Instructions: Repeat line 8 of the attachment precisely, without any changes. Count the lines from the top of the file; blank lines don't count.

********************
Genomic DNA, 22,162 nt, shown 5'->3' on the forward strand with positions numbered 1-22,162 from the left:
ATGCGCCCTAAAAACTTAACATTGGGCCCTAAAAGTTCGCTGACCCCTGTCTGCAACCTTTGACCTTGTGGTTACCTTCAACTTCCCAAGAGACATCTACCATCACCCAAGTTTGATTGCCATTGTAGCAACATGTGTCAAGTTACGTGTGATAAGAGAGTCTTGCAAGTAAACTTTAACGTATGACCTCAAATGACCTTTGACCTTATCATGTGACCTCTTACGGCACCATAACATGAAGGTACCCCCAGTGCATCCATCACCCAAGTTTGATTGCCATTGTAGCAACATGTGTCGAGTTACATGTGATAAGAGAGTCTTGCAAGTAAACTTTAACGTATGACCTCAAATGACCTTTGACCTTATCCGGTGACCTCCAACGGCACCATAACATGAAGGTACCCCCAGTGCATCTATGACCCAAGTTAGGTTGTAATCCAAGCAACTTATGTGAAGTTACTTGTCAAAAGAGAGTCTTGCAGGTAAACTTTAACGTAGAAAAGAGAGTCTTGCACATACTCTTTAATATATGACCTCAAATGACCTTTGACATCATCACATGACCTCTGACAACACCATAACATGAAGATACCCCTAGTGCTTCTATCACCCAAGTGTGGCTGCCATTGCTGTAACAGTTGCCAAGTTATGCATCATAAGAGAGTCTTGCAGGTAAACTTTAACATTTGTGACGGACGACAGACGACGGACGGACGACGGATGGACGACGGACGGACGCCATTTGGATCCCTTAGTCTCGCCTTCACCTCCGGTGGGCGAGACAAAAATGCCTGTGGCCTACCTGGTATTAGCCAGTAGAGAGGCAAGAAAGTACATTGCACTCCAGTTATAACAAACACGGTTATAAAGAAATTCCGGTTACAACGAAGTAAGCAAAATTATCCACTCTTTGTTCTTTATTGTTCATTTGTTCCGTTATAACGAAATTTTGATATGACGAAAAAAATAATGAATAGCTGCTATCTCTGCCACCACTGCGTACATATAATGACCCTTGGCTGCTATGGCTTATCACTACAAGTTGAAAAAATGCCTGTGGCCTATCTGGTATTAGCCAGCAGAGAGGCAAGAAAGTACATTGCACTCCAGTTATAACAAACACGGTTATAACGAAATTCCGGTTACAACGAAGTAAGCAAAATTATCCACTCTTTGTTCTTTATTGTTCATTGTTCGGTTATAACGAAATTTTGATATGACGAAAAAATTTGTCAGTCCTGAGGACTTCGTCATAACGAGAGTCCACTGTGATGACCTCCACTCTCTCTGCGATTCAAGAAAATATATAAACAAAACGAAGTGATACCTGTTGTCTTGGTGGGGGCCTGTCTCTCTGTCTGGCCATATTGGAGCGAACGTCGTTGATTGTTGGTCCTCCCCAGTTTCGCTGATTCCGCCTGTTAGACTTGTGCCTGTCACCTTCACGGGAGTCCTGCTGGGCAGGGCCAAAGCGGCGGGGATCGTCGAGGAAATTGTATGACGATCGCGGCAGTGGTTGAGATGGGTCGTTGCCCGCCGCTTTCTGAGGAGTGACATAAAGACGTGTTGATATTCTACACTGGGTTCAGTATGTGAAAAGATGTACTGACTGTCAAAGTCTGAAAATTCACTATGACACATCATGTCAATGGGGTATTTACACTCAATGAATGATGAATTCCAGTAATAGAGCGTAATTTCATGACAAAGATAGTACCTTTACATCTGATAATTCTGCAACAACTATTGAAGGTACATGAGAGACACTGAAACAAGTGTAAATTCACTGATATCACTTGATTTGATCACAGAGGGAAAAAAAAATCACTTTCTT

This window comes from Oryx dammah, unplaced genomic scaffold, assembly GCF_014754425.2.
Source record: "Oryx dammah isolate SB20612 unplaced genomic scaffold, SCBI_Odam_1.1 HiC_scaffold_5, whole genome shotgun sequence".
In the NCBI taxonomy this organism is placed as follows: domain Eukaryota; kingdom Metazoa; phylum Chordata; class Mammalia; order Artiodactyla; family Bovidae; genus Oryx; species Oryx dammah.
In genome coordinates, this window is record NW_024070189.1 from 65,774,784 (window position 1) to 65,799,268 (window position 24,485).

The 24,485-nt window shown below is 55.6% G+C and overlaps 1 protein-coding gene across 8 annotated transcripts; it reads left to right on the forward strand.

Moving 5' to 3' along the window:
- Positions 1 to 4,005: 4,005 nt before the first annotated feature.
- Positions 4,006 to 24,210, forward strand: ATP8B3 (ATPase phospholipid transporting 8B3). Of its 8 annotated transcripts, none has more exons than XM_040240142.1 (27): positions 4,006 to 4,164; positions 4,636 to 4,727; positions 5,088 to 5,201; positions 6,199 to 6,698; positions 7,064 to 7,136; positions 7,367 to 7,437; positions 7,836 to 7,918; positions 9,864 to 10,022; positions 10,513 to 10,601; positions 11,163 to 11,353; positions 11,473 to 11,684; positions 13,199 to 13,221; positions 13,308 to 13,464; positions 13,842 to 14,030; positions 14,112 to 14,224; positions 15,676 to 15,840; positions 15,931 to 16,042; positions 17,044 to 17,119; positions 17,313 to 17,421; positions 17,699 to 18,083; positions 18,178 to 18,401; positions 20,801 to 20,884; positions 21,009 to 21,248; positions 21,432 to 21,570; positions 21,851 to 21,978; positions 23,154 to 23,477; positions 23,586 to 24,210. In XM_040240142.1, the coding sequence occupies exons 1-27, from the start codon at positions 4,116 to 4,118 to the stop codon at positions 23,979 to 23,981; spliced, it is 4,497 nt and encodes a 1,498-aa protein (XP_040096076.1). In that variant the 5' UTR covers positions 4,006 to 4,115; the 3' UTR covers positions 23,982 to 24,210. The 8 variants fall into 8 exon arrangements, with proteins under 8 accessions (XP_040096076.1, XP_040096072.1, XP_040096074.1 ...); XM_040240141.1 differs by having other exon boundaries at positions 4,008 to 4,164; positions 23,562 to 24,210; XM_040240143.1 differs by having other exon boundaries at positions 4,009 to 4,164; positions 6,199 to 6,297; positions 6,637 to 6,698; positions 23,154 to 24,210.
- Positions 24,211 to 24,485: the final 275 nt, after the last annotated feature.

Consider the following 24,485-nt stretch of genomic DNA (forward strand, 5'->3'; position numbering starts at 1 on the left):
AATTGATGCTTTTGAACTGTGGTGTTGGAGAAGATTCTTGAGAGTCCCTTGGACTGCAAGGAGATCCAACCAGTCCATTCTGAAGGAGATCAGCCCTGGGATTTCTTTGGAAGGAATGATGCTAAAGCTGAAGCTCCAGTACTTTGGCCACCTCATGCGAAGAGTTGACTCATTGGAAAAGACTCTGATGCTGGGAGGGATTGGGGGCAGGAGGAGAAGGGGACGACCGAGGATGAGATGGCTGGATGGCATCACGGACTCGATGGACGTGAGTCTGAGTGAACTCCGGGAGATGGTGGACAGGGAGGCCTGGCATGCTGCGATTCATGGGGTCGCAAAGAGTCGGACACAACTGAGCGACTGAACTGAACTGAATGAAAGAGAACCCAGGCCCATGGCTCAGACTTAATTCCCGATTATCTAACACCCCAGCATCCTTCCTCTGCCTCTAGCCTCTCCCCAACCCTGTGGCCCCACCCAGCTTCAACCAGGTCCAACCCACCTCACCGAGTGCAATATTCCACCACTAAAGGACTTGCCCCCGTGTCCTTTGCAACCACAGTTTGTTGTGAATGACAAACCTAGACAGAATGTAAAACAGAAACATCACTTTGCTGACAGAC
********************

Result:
Moving 5' to 3' along the window: